Off / Grid House
Albuquerque, NM : 2012
Design by OTA+
For our Off/Grid House project in New Mexico, our office worked cooperatively to produce an extensive catalog of formal versions; each offering different spatial opportunities. Like the Surrealist game, everyone in the office took turns building and/or modifying a digital model. Every move and its formal consequence was documented and represented in its totality, which allowed us to evaluate and compare the differences between each form at any stage of development. The process continued until we reached a critical threshold, past which the form lost all spatial potential. Additionally, if the tools we used began to hinder rather than promote versioning, we reverted back to a point in the process that was still formally productive.
By extracting the sequence of parameters that produced a form, or even a specific part of a form, we could recreate particular moments that were selected for the house. Variation of the parameters within the limits defined by the selected version allowed us to fine-tune the form and accommodate the functional requirements of the house. The specificity of each selected part afforded by versioning allowed us to solve issues unique to a particular condition of the project. In the event that a part was formally incompatible with its neighbor, we varied the appropriate parameters to alleviate geometric conflicts. Variation can facilitate transposition, but only after versioning has produced a set of differentiated forms.
The seams not only provided dimensional tolerance between adjacent parts, but they also became opportunities in and of themselves. Seams were activated as either enclosed space to be shared by adjacent programs and foster new associations of use, or left as branching voids to help circulate light and air. Though unexpected, the result was one of greater programmatic coordination and connection to the site and natural resources, a necessity when building an off-grid house. Had we not approached the project through versioning (going beyond the limits) and only through variation (staying within the limits), this would not have emerged from the process. Walter Murch makes a similar observation about the advantages of this approach for editing a film: “discontinuity allows us to choose the best camera angle for each emotion and story point, which we can edit together for a cumulatively greater impact. If we were limited to a continuous stream of images, this would be difficult.”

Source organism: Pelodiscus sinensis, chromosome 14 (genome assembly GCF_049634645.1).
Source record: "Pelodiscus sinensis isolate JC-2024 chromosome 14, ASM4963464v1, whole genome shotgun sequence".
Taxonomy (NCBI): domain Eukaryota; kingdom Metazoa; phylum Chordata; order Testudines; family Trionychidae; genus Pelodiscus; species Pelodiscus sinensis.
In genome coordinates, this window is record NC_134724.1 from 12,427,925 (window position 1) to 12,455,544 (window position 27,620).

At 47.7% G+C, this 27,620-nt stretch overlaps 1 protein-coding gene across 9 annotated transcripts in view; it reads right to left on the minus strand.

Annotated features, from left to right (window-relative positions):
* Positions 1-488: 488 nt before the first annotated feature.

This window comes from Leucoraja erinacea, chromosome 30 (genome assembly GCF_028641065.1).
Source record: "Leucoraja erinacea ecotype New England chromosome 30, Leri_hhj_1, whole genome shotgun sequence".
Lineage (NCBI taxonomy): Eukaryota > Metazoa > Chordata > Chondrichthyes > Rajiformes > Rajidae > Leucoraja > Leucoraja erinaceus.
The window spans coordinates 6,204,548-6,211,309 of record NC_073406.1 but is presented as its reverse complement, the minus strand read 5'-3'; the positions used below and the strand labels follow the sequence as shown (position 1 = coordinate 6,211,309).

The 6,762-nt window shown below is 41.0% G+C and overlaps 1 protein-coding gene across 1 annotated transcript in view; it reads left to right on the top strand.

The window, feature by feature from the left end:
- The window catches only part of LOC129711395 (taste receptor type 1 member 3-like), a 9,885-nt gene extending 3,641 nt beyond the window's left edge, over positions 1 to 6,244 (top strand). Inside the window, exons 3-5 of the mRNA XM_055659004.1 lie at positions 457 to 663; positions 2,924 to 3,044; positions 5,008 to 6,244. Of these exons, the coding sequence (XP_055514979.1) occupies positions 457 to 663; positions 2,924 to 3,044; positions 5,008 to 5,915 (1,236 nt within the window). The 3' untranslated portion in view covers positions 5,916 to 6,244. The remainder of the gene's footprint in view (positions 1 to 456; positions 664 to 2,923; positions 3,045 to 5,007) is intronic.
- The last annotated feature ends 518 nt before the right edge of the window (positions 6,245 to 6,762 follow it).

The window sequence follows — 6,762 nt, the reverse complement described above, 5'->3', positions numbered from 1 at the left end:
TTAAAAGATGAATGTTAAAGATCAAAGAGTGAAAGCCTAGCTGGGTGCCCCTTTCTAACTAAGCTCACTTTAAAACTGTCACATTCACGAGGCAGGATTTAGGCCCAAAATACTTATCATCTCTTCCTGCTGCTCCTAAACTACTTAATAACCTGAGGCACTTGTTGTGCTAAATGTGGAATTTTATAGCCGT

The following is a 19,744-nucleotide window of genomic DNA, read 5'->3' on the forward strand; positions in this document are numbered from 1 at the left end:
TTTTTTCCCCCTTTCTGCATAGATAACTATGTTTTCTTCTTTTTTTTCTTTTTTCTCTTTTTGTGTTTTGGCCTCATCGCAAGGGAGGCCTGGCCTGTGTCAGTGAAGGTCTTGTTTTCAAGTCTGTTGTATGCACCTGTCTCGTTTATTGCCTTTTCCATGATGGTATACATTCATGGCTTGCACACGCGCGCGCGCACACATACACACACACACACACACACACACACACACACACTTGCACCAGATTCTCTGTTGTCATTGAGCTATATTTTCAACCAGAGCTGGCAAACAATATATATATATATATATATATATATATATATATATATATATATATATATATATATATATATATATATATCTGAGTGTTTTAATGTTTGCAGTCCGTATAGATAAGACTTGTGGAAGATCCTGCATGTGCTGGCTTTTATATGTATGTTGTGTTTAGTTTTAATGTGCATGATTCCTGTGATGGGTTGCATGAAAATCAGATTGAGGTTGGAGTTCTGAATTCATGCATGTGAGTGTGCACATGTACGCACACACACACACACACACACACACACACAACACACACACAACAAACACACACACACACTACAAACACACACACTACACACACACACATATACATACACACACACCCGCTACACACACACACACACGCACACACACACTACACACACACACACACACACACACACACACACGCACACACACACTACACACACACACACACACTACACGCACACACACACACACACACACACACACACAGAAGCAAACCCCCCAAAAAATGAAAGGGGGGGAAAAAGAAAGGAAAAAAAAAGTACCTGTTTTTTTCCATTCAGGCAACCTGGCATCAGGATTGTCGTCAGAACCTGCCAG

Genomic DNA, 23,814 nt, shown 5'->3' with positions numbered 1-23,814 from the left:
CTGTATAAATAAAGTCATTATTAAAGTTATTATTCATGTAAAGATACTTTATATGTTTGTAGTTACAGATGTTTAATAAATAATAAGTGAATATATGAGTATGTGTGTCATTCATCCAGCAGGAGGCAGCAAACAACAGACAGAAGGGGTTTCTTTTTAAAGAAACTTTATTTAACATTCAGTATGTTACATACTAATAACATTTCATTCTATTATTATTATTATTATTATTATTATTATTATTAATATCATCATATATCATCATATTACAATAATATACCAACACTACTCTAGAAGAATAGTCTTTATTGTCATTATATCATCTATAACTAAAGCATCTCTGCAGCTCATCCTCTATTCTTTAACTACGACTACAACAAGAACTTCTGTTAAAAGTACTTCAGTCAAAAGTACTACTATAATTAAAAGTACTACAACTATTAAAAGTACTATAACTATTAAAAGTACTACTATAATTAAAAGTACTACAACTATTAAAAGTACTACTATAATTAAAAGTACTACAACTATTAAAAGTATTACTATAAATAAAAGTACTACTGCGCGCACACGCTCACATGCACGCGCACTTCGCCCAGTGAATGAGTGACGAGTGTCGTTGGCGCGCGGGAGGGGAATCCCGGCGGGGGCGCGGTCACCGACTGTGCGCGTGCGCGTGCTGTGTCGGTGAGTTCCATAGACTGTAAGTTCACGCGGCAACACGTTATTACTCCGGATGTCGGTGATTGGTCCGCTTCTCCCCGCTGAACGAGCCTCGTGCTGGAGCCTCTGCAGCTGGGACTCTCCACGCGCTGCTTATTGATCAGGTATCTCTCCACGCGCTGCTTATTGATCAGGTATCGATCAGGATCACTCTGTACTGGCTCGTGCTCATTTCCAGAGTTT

Though the process was non-linear and the cataloguing of form was restarted when necessary, we reached a point, a function of time and project scale, at which we began to evaluate the formal versions according to their potential for architecture. Of course, the basis for evaluation and selection of versions requires considerable attention. When designing an off-grid house, as our project required, the programmatic and spatial requirements have an additional layer of complexity. To graphically represent these requirements, we developed a program index: a diagrammatic description of information that predicates the organization of the program and its relationship to the context, including views, circulation, use, adjacency and the application of environmental control systems. This information was embedded through a set of illustrated codes. By changing the shape, scale, color, line type and line weight of each code, we could identify the type and amount of impact it had on a particular space. Ultimately, the program index became a map for how we began to evaluate and test the extensive catalog of forms that we produced at the start of the process. The forms that were both spatially provocative and best matched the needs identified in the codified index were actuated in the final house design. Requirements that were seemingly incompatible were matched with equally complex models, capable of handling multiple needs simultaneously. What started as a willful exploration of formal and spatial models subsisting in a state of limbo, became a realized set of integrated units indispensable to the project.